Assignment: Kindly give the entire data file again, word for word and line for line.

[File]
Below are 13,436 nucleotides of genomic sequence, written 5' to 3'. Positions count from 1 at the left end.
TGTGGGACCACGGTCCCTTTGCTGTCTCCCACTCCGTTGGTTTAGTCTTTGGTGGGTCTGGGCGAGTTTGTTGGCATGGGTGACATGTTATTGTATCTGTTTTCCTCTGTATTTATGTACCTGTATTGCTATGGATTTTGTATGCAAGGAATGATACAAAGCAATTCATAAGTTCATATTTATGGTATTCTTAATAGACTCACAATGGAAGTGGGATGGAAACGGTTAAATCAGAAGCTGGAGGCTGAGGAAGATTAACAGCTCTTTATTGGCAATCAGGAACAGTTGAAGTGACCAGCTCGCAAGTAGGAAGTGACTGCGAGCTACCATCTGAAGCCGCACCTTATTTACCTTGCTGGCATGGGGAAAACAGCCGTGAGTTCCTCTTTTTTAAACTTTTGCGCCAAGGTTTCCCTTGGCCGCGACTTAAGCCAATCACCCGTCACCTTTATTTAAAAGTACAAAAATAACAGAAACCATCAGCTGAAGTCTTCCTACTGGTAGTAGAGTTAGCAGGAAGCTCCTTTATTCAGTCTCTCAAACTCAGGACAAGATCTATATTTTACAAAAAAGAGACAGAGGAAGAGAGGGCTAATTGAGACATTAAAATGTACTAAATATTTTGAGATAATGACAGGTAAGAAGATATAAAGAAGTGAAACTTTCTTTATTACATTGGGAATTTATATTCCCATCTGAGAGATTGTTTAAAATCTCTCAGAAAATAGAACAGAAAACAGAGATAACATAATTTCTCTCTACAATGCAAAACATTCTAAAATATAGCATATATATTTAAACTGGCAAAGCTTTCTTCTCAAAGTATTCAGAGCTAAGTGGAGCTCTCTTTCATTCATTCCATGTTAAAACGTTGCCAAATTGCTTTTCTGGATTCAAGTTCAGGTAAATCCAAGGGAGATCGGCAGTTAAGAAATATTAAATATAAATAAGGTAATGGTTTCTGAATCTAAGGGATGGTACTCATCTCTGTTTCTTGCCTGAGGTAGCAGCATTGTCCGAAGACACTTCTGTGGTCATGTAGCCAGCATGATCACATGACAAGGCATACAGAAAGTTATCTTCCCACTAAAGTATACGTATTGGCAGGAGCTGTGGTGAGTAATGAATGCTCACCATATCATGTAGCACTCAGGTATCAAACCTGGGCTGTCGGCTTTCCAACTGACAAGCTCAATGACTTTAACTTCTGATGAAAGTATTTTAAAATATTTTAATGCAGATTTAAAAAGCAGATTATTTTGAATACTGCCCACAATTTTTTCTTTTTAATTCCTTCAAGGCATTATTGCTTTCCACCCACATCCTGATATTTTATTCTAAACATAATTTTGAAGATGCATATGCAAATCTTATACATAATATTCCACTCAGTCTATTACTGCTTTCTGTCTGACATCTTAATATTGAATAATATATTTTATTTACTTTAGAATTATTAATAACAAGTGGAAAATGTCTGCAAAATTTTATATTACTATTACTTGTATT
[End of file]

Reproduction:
Below are 13,436 nucleotides of genomic sequence, written 5' to 3'. Positions count from 1 at the left end.
TGTGGGACCACGGTCCCTTTGCTGTCTCCCACTCCGTTGGTTTAGTCTTTGGTGGGTCTGGGCGAGTTTGTTGGCATGGGTGACATGTTATTGTATCTGTTTTCCTCTGTATTTATGTACCTGTATTGCTATGGATTTTGTATGCAAGGAATGATACAAAGCAATTCATAAGTTCATATTTATGGTATTCTTAATAGACTCACAATGGAAGTGGGATGGAAACGGTTAAATCAGAAGCTGGAGGCTGAGGAAGATTAACAGCTCTTTATTGGCAATCAGGAACAGTTGAAGTGACCAGCTCGCAAGTAGGAAGTGACTGCGAGCTACCATCTGAAGCCGCACCTTATTTACCTTGCTGGCATGGGGAAAACAGCCGTGAGTTCCTCTTTTTTAAACTTTTGCGCCAAGGTTTCCCTTGGCCGCGACTTAAGCCAATCACCCGTCACCTTTATTTAAAAGTACAAAAATAACAGAAACCATCAGCTGAAGTCTTCCTACTGGTAGTAGAGTTAGCAGGAAGCTCCTTTATTCAGTCTCTCAAACTCAGGACAAGATCTATATTTTACAAAAAAGAGACAGAGGAAGAGAGGGCTAATTGAGACATTAAAATGTACTAAATATTTTGAGATAATGACAGGTAAGAAGATATAAAGAAGTGAAACTTTCTTTATTACATTGGGAATTTATATTCCCATCTGAGAGATTGTTTAAAATCTCTCAGAAAATAGAACAGAAAACAGAGATAACATAATTTCTCTCTACAATGCAAAACATTCTAAAATATAGCATATATATTTAAACTGGCAAAGCTTTCTTCTCAAAGTATTCAGAGCTAAGTGGAGCTCTCTTTCATTCATTCCATGTTAAAACGTTGCCAAATTGCTTTTCTGGATTCAAGTTCAGGTAAATCCAAGGGAGATCGGCAGTTAAGAAATATTAAATATAAATAAGGTAATGGTTTCTGAATCTAAGGGATGGTACTCATCTCTGTTTCTTGCCTGAGGTAGCAGCATTGTCCGAAGACACTTCTGTGGTCATGTAGCCAGCATGATCACATGACAAGGCATACAGAAAGTTATCTTCCCACTAAAGTATACGTATTGGCAGGAGCTGTGGTGAGTAATGAATGCTCACCATATCATGTAGCACTCAGGTATCAAACCTGGGCTGTCGGCTTTCCAACTGACAAGCTCAATGACTTTAACTTCTGATGAAAGTATTTTAAAATATTTTAATGCAGATTTAAAAAGCAGATTATTTTGAATACTGCCCACAATTTTTTCTTTTTAATTCCTTCAAGGCATTATTGCTTTCCACCCACATCCTGATATTTTATTCTAAACATAATTTTGAAGATGCATATGCAAATCTTATACATAATATTCCACTCAGTCTATTACTGCTTTCTGTCTGACATCTTAATATTGAATAATATATTTTATTTACTTTAGAATTATTAATAACAAGTGGAAAATGTCTGCAAAATTTTATATTACTATTACTTGTATT